Spinal cord gray matter demyelination in multiple sclerosis-a novel pattern of residual plaque morphology.
Gilmore CP., Bö L., Owens T., Lowe J., Esiri MM., Evangelou N.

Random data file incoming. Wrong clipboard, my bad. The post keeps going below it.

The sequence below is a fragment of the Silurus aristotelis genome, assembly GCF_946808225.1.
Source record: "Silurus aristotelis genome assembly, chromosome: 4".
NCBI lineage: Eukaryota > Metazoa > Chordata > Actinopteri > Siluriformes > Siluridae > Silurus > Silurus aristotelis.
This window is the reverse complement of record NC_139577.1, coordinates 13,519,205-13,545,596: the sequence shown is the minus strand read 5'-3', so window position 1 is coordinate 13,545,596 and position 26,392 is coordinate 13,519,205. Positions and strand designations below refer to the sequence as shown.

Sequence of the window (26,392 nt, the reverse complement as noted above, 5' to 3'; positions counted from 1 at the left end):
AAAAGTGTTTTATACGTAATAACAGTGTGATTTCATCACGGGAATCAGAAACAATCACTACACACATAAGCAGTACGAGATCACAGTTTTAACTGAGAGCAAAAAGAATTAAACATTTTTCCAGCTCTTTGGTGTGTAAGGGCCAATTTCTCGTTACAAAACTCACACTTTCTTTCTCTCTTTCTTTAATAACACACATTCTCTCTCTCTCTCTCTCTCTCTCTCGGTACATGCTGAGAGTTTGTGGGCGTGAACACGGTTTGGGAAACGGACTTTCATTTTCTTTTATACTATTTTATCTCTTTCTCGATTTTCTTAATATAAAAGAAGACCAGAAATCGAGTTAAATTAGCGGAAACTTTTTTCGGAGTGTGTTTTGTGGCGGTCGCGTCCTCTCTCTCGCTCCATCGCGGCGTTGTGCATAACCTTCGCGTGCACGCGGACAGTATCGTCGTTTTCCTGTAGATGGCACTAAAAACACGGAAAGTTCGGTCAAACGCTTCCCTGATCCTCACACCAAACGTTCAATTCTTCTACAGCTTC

The extent and pattern of gray matter (GM) demyelination in the spinal cord in multiple sclerosis (MS) has not been examined in detail. Human autopsy material was obtained from 36 MS cases and 12 controls. Transverse sections were taken from five levels of the spinal cord (upper cervical, lower cervical, upper thoracic, lower thoracic and lumbar levels) and the extent of GM and white matter (WM) demyelination evaluated using proteolipid protein immunohistochemistry (IHC). The proportion of the GM that was demyelinated (33%) was significantly greater than the proportion of demyelinated WM (20%) (P < 0.0001). Similarly, demyelination was more extensive in the GM than in the WM at each of the five cord levels. The extent of GM demyelination was not significantly different between the five cord levels while WM demyelination was greatest at the upper cervical level. Morphologically, the borders of a proportion of the GM plaques show a strict respect for the GM/WM boundary. We demonstrate that extensive demyelination occurs in the GM of the spinal cord in MS. Myelin protein IHC reveals a novel pattern of residual plaque morphology challenging previous work suggesting that MS plaques display a total disregard for anatomical boundaries.